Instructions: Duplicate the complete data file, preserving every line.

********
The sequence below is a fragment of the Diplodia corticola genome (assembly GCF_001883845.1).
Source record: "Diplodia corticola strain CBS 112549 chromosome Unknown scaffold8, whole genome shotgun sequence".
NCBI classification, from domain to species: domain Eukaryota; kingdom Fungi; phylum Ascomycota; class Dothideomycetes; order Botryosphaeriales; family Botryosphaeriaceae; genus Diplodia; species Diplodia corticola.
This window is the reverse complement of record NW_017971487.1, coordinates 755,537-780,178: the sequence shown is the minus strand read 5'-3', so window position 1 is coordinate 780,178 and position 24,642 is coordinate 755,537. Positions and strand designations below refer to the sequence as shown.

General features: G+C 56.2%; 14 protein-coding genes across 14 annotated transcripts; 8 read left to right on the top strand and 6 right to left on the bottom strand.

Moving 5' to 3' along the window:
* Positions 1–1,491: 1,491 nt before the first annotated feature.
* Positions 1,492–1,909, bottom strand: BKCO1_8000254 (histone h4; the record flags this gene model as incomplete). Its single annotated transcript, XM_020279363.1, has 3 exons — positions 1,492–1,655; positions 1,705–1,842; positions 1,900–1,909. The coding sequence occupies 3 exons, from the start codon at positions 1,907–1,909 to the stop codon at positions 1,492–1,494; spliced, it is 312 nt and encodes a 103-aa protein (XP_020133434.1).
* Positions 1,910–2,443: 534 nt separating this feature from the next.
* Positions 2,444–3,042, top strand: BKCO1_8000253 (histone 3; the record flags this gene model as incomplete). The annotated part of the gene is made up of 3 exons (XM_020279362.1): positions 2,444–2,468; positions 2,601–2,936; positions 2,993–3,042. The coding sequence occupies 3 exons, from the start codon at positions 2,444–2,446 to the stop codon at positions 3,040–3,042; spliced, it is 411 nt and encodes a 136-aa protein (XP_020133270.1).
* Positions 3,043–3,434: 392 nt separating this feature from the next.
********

The sequence below is a fragment of the Diplodia corticola genome (assembly GCF_001883845.1).
Source record: "Diplodia corticola strain CBS 112549 chromosome Unknown scaffold8, whole genome shotgun sequence".
NCBI classification, from domain to species: domain Eukaryota; kingdom Fungi; phylum Ascomycota; class Dothideomycetes; order Botryosphaeriales; family Botryosphaeriaceae; genus Diplodia; species Diplodia corticola.
This window is the reverse complement of record NW_017971487.1, coordinates 755,537-780,178: the sequence shown is the minus strand read 5'-3', so window position 1 is coordinate 780,178 and position 24,642 is coordinate 755,537. Positions and strand designations below refer to the sequence as shown.

General features: G+C 56.2%; 14 protein-coding genes across 14 annotated transcripts; 8 read left to right on the top strand and 6 right to left on the bottom strand.

Moving 5' to 3' along the window:
* Positions 1–1,491: 1,491 nt before the first annotated feature.
* Positions 1,492–1,909, bottom strand: BKCO1_8000254 (histone h4; the record flags this gene model as incomplete). Its single annotated transcript, XM_020279363.1, has 3 exons — positions 1,492–1,655; positions 1,705–1,842; positions 1,900–1,909. The coding sequence occupies 3 exons, from the start codon at positions 1,907–1,909 to the stop codon at positions 1,492–1,494; spliced, it is 312 nt and encodes a 103-aa protein (XP_020133434.1).
* Positions 1,910–2,443: 534 nt separating this feature from the next.
* Positions 2,444–3,042, top strand: BKCO1_8000253 (histone 3; the record flags this gene model as incomplete). The annotated part of the gene is made up of 3 exons (XM_020279362.1): positions 2,444–2,468; positions 2,601–2,936; positions 2,993–3,042. The coding sequence occupies 3 exons, from the start codon at positions 2,444–2,446 to the stop codon at positions 3,040–3,042; spliced, it is 411 nt and encodes a 136-aa protein (XP_020133270.1).
* Positions 3,043–3,434: 392 nt separating this feature from the next.